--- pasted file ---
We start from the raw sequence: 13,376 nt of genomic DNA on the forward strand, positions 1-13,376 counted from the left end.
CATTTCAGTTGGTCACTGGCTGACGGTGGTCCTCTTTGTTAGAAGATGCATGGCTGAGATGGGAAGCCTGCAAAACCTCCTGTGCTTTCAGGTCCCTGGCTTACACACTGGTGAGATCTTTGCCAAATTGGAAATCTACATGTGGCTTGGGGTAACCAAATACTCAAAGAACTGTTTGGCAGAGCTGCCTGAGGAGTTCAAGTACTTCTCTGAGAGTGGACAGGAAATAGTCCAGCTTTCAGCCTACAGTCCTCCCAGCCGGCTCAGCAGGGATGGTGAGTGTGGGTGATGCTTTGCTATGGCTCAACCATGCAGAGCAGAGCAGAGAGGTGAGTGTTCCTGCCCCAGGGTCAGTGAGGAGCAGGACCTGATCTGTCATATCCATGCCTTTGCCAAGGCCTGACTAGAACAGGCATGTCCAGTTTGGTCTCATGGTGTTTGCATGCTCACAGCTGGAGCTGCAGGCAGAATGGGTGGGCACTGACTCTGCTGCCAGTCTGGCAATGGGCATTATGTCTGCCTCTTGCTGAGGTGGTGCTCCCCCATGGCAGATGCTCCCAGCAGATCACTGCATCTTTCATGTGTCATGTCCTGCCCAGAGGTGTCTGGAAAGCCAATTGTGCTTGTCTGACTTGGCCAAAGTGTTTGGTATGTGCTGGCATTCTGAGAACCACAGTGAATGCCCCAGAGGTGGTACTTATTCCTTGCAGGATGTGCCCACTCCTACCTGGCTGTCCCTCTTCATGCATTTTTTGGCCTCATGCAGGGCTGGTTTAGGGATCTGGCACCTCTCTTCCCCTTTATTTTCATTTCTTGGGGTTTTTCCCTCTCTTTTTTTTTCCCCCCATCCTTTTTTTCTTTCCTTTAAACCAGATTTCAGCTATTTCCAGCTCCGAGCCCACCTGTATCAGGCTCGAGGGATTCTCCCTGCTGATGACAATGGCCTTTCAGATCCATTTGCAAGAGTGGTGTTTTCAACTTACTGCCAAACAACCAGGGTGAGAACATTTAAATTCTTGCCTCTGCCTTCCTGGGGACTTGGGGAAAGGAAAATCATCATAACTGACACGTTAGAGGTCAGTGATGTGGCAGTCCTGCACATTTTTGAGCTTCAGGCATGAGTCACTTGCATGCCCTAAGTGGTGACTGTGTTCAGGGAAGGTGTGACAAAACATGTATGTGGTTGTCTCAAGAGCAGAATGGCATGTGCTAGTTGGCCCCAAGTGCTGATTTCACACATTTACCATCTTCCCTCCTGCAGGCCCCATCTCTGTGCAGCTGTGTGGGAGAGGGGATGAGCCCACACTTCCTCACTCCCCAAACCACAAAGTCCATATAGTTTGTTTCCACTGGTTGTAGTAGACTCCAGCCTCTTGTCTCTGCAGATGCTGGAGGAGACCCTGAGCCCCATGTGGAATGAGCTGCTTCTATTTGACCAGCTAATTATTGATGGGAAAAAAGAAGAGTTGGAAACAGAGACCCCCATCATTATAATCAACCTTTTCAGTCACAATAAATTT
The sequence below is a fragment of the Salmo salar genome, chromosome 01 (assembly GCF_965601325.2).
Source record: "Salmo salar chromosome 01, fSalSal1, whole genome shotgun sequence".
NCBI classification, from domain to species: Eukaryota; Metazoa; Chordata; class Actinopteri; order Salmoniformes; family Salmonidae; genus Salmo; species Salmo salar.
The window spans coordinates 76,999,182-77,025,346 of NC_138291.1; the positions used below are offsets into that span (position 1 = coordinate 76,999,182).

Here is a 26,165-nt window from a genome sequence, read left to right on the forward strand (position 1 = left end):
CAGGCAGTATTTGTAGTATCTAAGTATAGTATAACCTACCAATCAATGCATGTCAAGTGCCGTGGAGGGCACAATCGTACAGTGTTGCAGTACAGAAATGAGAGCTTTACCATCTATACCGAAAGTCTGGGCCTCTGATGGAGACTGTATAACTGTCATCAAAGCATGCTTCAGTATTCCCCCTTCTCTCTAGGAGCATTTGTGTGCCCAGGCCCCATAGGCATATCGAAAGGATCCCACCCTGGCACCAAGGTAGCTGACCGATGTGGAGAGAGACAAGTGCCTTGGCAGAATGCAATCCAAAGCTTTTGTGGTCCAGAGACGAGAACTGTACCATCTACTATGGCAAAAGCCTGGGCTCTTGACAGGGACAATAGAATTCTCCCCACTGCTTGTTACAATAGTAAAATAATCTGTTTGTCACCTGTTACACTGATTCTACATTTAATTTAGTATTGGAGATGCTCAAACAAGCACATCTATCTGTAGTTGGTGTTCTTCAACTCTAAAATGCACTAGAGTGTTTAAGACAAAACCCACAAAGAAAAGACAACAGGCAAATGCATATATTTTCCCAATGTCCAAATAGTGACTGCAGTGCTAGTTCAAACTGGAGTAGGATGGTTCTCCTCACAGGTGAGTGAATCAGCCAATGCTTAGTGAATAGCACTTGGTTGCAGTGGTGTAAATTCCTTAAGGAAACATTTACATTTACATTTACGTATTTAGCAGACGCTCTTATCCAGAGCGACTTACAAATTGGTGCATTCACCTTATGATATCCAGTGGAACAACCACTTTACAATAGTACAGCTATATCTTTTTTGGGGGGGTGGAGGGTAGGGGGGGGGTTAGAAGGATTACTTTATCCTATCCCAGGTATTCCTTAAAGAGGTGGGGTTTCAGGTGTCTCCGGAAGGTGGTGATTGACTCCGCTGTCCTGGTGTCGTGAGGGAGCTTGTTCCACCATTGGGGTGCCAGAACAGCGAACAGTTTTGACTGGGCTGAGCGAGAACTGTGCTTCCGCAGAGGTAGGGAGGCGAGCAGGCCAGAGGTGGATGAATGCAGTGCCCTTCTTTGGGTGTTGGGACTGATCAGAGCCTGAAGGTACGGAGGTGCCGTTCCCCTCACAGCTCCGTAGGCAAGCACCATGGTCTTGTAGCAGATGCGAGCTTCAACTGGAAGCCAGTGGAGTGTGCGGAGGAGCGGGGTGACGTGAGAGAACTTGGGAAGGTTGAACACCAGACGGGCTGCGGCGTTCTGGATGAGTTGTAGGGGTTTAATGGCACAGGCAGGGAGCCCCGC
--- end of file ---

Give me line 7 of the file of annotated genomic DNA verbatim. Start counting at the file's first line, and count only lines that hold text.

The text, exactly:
Here is a 26,165-nt window from a genome sequence, read left to right on the forward strand (position 1 = left end):